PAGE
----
But Flood's lawsuit against Major League Baseball's reserve clause, instigated by his objection to a trade from the Cardinals to the Philadelphia Phillies—which he lost in the Supreme Court in '73—led, just a few years later to the free agency which has made multimillionaires of today's elite players. This landmark case forever changed the economics of baseball, and in a positive way, I think, since why shouldn't entertainers such as Johan Santana, Alex Rodriguez, Manny Ramirez and Miguel Cabrera pull down Hollywood-like salaries? Calcaterra believes, as do I, that Marvin Miller—the legendary labor leader who pugnaciously ushered MLB into the modern age —belongs in the Hall of Fame. So why not Flood? 


It's not as if Cooperstown has a gallery of just 20 players—there are now 286 individuals so honored—and if you know anything about the game's history there are few men who had the impact of Flood. Consider this: Robin Yount and Wade Boggs, just to pull two Hall of Famers out of the lineup, were superb players who, through extraordinary talent and longevity, compiled the numbers deemed requisite for inclusion alongside true icons such as Babe Ruth, Lou Gehrig and Jackie Robinson. But did Yount and Boggs (or most other members) leave a legacy that rivals that of Curt Flood?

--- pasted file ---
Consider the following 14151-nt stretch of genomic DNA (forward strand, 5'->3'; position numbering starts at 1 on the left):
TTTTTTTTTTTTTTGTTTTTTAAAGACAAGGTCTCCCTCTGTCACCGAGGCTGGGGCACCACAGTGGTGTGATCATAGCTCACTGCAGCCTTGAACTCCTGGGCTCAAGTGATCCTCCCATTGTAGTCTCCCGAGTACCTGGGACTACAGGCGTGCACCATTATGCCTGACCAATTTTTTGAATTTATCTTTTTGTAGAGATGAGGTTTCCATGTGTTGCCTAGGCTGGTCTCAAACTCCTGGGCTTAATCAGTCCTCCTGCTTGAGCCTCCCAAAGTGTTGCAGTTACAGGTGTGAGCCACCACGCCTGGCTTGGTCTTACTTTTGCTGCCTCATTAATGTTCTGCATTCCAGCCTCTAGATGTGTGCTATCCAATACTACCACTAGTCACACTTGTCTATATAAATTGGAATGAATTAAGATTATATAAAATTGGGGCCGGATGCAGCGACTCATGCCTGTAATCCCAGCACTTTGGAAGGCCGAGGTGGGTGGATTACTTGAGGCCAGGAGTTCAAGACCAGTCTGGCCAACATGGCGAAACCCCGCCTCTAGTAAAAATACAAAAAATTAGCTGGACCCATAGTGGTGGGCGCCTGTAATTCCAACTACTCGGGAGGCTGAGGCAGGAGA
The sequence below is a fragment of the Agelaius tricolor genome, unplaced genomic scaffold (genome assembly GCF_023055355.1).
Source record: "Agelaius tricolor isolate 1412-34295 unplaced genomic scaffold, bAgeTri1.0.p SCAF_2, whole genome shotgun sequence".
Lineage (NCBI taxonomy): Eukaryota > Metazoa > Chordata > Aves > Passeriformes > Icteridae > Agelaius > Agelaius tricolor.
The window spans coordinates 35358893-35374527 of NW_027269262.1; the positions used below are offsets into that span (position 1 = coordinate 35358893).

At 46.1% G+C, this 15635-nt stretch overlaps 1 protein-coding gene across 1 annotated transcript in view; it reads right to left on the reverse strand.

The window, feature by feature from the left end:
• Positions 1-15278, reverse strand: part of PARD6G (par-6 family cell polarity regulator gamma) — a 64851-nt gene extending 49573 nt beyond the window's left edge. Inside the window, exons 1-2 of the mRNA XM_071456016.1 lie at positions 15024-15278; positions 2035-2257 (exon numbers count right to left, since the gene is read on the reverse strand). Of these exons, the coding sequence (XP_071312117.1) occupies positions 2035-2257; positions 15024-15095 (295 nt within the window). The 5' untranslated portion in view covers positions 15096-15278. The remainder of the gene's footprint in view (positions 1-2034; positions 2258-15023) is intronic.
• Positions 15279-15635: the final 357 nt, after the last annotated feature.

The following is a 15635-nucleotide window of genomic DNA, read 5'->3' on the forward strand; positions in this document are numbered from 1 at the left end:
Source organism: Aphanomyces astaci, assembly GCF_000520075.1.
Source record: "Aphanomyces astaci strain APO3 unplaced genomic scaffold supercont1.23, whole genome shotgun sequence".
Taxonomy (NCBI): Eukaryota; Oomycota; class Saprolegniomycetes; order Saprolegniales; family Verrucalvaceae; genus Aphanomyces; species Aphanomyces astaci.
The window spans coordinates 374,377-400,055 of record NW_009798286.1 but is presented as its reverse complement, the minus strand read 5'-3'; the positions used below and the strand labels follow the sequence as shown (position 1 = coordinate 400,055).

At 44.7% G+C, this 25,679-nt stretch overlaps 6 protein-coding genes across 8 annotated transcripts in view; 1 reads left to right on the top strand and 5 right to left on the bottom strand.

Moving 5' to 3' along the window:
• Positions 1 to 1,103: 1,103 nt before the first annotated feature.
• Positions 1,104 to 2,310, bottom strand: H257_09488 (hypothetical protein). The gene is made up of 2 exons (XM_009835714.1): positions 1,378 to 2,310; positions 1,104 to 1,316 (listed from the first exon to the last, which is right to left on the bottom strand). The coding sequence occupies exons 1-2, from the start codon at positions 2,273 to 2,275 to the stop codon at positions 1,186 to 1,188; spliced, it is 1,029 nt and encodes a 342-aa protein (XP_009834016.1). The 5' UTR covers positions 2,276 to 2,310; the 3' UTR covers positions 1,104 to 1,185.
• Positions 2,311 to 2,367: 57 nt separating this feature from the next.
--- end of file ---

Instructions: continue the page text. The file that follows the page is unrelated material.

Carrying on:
Brad Snyder's excellent book about Flood, A Well-Paid Slave (Viking, 2006), is a stirring portrait of this complicated man, who, inspired by his hero Jackie Robinson, was an outspoken civil rights activist in the 60s—in stark comparison to stars like Frank Robinson and Willie Mays—and the rare athlete who agonized over the inequities in his profession. Free agency is part of baseball's economic fabric today, and, as current commissioner Bud Selig is quick to point out, MLB is enormously profitable. Yet when Flood announced his suit, legendary owner Walter O'Malley (due to be posthumously enshrined at Cooperstown this summer), who had the vision to move his Dodgers from Brooklyn to Los Angeles in 1958, said that giving players more freedom would result in just a few teams—like his—obtaining all the superstars. "Realistically," O'Malley predicted, "there would be such imbalance that the game couldn't exist."